Before entering the Russian waters one must clear out of the European Union. This is done in Haapasaari, a small island 15 NM from Kotka where Finnish officials do the paperwork efficiently. The Russian authorities had to be informed of our approach 24h in advance, which Vladimir did. The Finnish officers clearing us out also informed their Russian colleagues of our impending arrival in their waters. We had been instructed to cross the Finnish-Russian border at the special mark “number 16” and to call the Russian coast guards on channel 16 shortly before reaching the mark. Our call remained unanswered, but we proceeded nonetheless, noting that administrative procedures do not imply any change in the conditions of the water we were sailing on.

There are still some 80M from there to sail eastwards in the golf of Finland before reaching Kronstadt, the small city on an island another 20 NM from Saint-Petersburg. We left Haapasaari in the late afternoon with the last of the westerlies and sailed through a night of absolute calm lit by the beautiful colours of a sunset that ends in a sunrise. The strong and rainy easterlies that had been predicted reached us just few NM before Kronstadt, ensuring a cold and wet arrival in our first Russian stop.   Dykes extend from both coasts of the gulf to the island, leaving only a narrow opening in front of Fort Konstantin, just outside the city. Heavy doors can be seen on either side of the passage. They are meant to be closed when weather conditions cause a surge of the water level in the eastern part of the Baltic sea that could threaten Saint-Petersburg.



Fig. 1 Sailing eastward on the Russian waters of the Gulf of Finland on the way to Kronstadt.




Fig. 2 Approaches to Fort Konstantin and Kronstadt.

The basin of the authorities in Fort Konstantin is small, poorly protected from the east, from where the wind blew, ill equipped to moor a yacht and generally most unpleasant. It was the first of many uncomfortable berths along our route. The entry procedure was somewhat lengthy. The officers were, however, friendly and helpful. Vladimir had given all necessary details about our trip; customs and coast guards had the corresponding forms ready for us to fill. No payment was required. Paperwork done, we tied nearby in Fort Konstantin, where we met Masha, the young Russian lady from Arkhangelsk who was to sail home with us.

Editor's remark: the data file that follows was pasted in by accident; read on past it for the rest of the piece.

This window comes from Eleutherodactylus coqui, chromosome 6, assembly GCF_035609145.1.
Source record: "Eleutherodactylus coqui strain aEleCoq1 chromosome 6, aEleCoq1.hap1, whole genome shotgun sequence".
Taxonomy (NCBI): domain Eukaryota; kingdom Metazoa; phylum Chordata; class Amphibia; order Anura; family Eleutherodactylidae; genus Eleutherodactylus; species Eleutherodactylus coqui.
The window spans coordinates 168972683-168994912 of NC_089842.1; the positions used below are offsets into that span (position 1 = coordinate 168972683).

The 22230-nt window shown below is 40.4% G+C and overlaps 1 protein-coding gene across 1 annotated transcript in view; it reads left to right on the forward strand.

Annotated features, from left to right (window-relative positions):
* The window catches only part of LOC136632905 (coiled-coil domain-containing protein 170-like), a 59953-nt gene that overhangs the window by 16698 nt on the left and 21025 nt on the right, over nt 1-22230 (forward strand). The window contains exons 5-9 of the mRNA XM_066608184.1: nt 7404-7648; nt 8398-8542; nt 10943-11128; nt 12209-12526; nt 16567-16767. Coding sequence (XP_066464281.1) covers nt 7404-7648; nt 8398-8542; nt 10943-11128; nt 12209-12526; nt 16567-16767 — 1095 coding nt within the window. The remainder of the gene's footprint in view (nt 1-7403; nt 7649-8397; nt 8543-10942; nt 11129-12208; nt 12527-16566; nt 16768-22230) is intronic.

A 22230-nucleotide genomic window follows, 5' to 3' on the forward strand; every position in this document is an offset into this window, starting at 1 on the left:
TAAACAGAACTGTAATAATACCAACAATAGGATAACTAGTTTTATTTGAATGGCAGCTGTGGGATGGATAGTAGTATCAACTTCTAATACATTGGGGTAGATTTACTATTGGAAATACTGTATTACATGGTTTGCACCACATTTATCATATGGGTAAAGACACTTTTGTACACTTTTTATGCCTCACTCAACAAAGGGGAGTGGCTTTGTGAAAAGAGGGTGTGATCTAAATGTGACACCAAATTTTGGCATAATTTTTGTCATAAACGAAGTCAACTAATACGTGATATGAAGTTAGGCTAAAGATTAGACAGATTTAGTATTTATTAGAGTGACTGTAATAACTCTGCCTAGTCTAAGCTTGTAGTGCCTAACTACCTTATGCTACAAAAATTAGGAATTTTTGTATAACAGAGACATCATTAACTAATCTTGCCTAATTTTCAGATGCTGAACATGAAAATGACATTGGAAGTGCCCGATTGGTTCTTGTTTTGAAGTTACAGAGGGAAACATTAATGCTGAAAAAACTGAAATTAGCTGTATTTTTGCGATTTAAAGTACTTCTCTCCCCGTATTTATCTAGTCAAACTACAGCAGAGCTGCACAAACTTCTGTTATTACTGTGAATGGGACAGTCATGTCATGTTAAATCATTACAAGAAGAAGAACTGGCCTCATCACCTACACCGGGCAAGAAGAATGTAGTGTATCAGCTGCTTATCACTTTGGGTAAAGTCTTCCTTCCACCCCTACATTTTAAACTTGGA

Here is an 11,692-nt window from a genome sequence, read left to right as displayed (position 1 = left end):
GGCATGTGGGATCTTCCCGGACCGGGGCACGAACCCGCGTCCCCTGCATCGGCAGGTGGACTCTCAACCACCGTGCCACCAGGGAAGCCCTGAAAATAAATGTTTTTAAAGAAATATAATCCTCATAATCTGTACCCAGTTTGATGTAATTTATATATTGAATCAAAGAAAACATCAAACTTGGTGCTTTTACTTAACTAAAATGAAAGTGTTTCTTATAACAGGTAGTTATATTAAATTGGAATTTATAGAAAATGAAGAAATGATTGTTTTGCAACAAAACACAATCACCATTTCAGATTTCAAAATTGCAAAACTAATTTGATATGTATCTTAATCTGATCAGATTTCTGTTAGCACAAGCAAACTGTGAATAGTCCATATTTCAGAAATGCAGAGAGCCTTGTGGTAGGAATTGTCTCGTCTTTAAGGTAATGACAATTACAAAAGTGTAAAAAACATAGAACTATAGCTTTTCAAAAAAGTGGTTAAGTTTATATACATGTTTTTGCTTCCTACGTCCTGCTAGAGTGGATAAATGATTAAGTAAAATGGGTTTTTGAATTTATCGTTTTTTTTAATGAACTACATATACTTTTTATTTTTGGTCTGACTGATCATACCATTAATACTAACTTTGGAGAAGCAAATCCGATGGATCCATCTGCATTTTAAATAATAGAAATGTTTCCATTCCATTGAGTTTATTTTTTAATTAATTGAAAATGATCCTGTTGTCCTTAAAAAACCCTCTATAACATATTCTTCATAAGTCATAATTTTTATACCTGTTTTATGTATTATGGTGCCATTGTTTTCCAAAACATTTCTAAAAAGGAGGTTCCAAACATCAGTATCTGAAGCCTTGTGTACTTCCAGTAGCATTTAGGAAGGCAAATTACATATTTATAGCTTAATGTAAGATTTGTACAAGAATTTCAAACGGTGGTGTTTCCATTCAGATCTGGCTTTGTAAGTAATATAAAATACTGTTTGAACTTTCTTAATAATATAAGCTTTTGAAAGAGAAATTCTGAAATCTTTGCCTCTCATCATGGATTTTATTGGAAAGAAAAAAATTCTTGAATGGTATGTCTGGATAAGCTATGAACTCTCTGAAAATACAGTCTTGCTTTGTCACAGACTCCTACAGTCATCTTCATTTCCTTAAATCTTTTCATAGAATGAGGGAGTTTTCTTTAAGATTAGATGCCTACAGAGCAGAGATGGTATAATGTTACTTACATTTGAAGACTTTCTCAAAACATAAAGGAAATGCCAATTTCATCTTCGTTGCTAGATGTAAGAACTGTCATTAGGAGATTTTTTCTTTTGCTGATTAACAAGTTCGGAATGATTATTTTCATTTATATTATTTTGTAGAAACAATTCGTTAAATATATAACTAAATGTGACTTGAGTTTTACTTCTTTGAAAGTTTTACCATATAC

Fig. 3 Basin of the port authorities in Fort Konstantin near Kronstadt.

We visited Kronstadt under pouring rain and the promised strong easterly windsbefore sailing 20 NM the following day to Saint-Petersburg Central River Yacht club. We sailed east and north east on thick brown waters following well marked channels used by a heavy traffic of cargo ships and tourist hydrofoils flashing by in heavy black smoke, in a south west wind of force 4-7 and rain. Vladimir had indicated that we should look for the wall of the harbour when approaching, but rather than seeing the harbour, a bridge under construction was conspicuous on our path. The construction work not being mentioned on any of our charts, we were happy when Vladimir indicated on the phone that we had enough head room to sail under it. This had been the first time Masha had set foot on a sailing boat. The day was moderately enjoyable and did not contribute much to make Masha love sailing.

Our crew was completed in Saint-Petersburg when Nicolas, a friend from Switzerland, met us. Nicolas is an excellent sailor, he was to be on board for our whole journey to Norway.